$3.5 Billion Wind Power Line Approved for Oklahoma

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The Plains and Eastern Clean Line wind power transmission line in Oklahoma was approved by the Federal Energy Regulatory Commission Wednesday to start acquiring customers for its potential 7,000 MW of clean energy.

This line will be approximately 800 miles in length and is a high-voltage direct current transmission project. The new line is being developed in order to send clean energy generated by wind farms in western Oklahoma, southwest Kansas, and the Texas Panhandle to customers in the Mid-South and Southeast.


The project will be managed in two 3,500-megawatt phases. The first phase is under development. Such a transmission line is necessary to uncork the renewable energy potential of the region, because the existing electrical grid is not equipped to efficiently transmit new power sources.

It has been estimated about 10,000 jobs will be created as a result of the project being constructed. Additionally, 1,000 jobs will be generated for maintenance and operation of both the new power line and the wind farms connected to it.

The line could be finished by late 2017, and associated wind farms built from start to finish in just two years. The 7,000-MW project, if completed, could reduce CO2 levels by the same amount as removing two million cars from operation would, it has been estimated. Another estimate pegs the potential number of homes powered by the huge project at about two million. Another estimated huge benefit is the savings of 400 billion gallons of water annually that would have been used for the cooling of thermal power plants had they been used instead of the new wind farms and power line.

Oklahoma will have 3 GW of wind power installed by 2012, which will put the state three years ahead of its goal of generating 15% of its energy from renewable sources by 2015. Somehow, it doesn’t seem this very important story will make the national evening news, but it should.

Image Credit: James Fleeting from Wichita Falls, USA, Wiki Commons

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Jake Richardson

Hello, I have been writing online for some time, and enjoy the outdoors. If you like, you can follow me on Twitter: https://twitter.com/JakeRsol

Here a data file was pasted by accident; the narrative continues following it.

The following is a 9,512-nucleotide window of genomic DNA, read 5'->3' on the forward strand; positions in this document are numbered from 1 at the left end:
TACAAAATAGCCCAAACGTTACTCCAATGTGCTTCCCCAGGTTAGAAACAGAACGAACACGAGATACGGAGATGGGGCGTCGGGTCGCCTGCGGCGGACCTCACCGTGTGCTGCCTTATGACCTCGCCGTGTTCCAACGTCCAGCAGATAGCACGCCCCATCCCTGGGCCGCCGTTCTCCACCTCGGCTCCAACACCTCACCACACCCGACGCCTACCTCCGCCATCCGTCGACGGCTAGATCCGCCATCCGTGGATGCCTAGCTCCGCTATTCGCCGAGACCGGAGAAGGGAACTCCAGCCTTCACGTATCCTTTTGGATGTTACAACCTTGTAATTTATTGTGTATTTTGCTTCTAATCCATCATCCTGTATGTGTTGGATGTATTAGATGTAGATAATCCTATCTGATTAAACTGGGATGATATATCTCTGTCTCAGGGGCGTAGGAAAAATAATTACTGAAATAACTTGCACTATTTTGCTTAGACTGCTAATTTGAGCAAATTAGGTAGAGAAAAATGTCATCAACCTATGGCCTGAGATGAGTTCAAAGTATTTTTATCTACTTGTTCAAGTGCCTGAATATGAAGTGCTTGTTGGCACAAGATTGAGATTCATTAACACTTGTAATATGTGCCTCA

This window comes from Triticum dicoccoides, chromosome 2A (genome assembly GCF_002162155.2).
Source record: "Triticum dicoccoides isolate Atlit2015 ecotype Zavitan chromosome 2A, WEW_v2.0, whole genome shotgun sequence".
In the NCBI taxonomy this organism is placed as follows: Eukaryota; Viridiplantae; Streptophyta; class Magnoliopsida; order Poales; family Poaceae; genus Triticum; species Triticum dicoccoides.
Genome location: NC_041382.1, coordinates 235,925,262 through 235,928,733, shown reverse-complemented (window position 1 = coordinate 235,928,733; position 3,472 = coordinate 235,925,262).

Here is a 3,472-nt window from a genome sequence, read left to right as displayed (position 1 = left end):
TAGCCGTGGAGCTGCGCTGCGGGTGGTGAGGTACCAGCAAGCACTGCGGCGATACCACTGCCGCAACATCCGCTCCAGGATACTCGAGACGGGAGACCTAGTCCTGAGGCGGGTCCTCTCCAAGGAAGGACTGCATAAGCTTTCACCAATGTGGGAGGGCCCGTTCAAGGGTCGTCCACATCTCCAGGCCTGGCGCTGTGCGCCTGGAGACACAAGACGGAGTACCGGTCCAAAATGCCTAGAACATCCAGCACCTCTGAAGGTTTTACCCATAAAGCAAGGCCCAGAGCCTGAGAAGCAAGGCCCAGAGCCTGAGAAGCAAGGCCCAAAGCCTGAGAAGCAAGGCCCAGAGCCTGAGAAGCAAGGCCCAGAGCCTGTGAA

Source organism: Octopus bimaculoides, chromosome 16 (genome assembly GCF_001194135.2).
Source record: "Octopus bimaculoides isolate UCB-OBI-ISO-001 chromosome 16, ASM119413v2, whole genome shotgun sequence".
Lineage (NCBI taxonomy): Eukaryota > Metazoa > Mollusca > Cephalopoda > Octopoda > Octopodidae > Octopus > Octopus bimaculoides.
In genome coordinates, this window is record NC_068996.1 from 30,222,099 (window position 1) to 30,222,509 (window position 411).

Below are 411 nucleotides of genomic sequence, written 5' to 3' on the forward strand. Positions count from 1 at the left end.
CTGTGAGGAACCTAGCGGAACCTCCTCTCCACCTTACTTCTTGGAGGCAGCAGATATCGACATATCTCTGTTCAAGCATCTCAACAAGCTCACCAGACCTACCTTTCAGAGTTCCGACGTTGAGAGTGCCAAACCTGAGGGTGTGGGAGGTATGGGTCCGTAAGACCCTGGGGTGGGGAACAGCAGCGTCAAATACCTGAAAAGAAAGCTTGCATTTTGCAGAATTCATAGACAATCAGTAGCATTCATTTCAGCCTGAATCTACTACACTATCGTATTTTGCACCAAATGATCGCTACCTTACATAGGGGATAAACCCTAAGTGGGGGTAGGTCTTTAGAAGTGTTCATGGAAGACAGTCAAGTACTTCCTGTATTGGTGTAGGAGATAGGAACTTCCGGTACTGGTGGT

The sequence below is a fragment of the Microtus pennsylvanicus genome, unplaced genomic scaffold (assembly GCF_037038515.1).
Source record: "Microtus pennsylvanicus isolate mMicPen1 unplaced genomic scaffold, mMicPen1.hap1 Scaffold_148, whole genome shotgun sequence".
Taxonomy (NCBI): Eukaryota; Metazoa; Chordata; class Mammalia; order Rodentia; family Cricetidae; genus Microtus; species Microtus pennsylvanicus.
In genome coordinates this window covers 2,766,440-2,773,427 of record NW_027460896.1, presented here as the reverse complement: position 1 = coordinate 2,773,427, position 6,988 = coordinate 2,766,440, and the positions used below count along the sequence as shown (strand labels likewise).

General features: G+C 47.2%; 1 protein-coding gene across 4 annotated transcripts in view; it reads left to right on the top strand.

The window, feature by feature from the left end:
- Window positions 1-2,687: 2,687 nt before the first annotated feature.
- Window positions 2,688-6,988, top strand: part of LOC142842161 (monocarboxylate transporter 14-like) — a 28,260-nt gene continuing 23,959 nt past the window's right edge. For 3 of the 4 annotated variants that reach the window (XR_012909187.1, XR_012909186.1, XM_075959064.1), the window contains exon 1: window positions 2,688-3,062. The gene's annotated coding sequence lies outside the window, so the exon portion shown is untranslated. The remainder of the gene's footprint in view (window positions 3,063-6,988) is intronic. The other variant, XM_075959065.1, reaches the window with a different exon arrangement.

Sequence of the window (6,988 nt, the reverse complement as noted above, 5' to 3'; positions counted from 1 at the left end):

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7 thoughts on “$3.5 Billion Wind Power Line Approved for Oklahoma

  • Why did they go with a DC line? I thought AC was superior for energy transmission.

    • Not for longer distance. DC lines are more efficient but you loose some energy transitioning from AC to DC and some more at the other end going from DC back to AC.

      Obviously this occurs only because we have an AC grid. If the “daily grid” was DC there would be no need to change.

      If the run is long enough the losses occurred going AC->DC->AC are recovered and energy saved by using DC over the distance.

      There’s a pretty good article on Wiki about High Voltage Direct Current (HVDC).

      Plans are underway to lay a HVDC line from Iceland to the UK to bring Iceland’s geothermal and hydro electricity to the Isles and on to Europe. Other HVDC lines are being designed to bring North Africa solar to Europe.

      We’ve got two major HVDC lines in the western US. The Pacific Intertie brings PNW hydro electricity to SoCal and the Mountain Intertie was build to be bring Utah coal electricity to SoCal. It will likely be re-purposed to carry Wyoming wind.

      • i imagine i could find this with a google search, but why did we go with AC instead of DC?

        • It was a Tesla/Edison argument and Edison (I think) won.

          I don’t believe the decision was 100% fact-based. There was something about electrocuting an elephant….

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